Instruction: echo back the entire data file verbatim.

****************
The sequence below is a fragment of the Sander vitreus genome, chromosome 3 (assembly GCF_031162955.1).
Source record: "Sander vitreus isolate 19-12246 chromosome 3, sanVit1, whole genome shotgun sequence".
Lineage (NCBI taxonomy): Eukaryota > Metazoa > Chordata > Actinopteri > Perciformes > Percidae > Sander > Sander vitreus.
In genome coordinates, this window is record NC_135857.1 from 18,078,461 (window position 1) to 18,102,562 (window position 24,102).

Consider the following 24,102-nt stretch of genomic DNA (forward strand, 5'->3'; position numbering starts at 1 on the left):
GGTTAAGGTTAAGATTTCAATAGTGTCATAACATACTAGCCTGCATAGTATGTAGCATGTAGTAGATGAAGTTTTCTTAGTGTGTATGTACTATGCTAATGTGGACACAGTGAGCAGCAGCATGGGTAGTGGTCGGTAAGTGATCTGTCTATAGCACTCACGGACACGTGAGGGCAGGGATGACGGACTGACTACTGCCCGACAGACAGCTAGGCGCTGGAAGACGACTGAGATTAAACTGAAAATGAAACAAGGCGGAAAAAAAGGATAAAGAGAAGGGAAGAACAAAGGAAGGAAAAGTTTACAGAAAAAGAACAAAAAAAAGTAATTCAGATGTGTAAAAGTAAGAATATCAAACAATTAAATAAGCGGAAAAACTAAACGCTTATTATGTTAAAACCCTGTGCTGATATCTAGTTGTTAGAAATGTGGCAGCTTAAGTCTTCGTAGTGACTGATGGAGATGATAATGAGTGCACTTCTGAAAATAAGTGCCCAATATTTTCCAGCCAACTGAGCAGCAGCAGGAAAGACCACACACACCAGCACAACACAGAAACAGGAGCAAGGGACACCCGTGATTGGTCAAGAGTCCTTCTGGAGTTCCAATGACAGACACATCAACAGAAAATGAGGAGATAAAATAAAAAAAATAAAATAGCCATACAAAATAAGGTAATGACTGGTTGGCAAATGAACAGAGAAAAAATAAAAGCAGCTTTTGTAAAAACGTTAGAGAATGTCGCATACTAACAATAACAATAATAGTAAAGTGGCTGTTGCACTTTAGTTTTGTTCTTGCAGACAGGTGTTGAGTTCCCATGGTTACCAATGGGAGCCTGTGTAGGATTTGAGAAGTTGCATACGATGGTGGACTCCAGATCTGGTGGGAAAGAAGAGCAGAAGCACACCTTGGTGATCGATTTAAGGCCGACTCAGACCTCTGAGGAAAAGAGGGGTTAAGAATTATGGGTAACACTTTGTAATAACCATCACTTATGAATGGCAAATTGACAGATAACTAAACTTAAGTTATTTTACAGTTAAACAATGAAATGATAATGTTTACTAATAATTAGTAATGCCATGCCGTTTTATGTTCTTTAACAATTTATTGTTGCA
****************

The sequence below is a fragment of the Sander vitreus genome, chromosome 3 (assembly GCF_031162955.1).
Source record: "Sander vitreus isolate 19-12246 chromosome 3, sanVit1, whole genome shotgun sequence".
Lineage (NCBI taxonomy): Eukaryota > Metazoa > Chordata > Actinopteri > Perciformes > Percidae > Sander > Sander vitreus.
In genome coordinates, this window is record NC_135857.1 from 18,078,461 (window position 1) to 18,102,562 (window position 24,102).

Consider the following 24,102-nt stretch of genomic DNA (forward strand, 5'->3'; position numbering starts at 1 on the left):
GGTTAAGGTTAAGATTTCAATAGTGTCATAACATACTAGCCTGCATAGTATGTAGCATGTAGTAGATGAAGTTTTCTTAGTGTGTATGTACTATGCTAATGTGGACACAGTGAGCAGCAGCATGGGTAGTGGTCGGTAAGTGATCTGTCTATAGCACTCACGGACACGTGAGGGCAGGGATGACGGACTGACTACTGCCCGACAGACAGCTAGGCGCTGGAAGACGACTGAGATTAAACTGAAAATGAAACAAGGCGGAAAAAAAGGATAAAGAGAAGGGAAGAACAAAGGAAGGAAAAGTTTACAGAAAAAGAACAAAAAAAAGTAATTCAGATGTGTAAAAGTAAGAATATCAAACAATTAAATAAGCGGAAAAACTAAACGCTTATTATGTTAAAACCCTGTGCTGATATCTAGTTGTTAGAAATGTGGCAGCTTAAGTCTTCGTAGTGACTGATGGAGATGATAATGAGTGCACTTCTGAAAATAAGTGCCCAATATTTTCCAGCCAACTGAGCAGCAGCAGGAAAGACCACACACACCAGCACAACACAGAAACAGGAGCAAGGGACACCCGTGATTGGTCAAGAGTCCTTCTGGAGTTCCAATGACAGACACATCAACAGAAAATGAGGAGATAAAATAAAAAAAATAAAATAGCCATACAAAATAAGGTAATGACTGGTTGGCAAATGAACAGAGAAAAAATAAAAGCAGCTTTTGTAAAAACGTTAGAGAATGTCGCATACTAACAATAACAATAATAGTAAAGTGGCTGTTGCACTTTAGTTTTGTTCTTGCAGACAGGTGTTGAGTTCCCATGGTTACCAATGGGAGCCTGTGTAGGATTTGAGAAGTTGCATACGATGGTGGACTCCAGATCTGGTGGGAAAGAAGAGCAGAAGCACACCTTGGTGATCGATTTAAGGCCGACTCAGACCTCTGAGGAAAAGAGGGGTTAAGAATTATGGGTAACACTTTGTAATAACCATCACTTATGAATGGCAAATTGACAGATAACTAAACTTAAGTTATTTTACAGTTAAACAATGAAATGATAATGTTTACTAATAATTAGTAATGCCATGCCGTTTTATGTTCTTTAACAATTTATTGTTGCA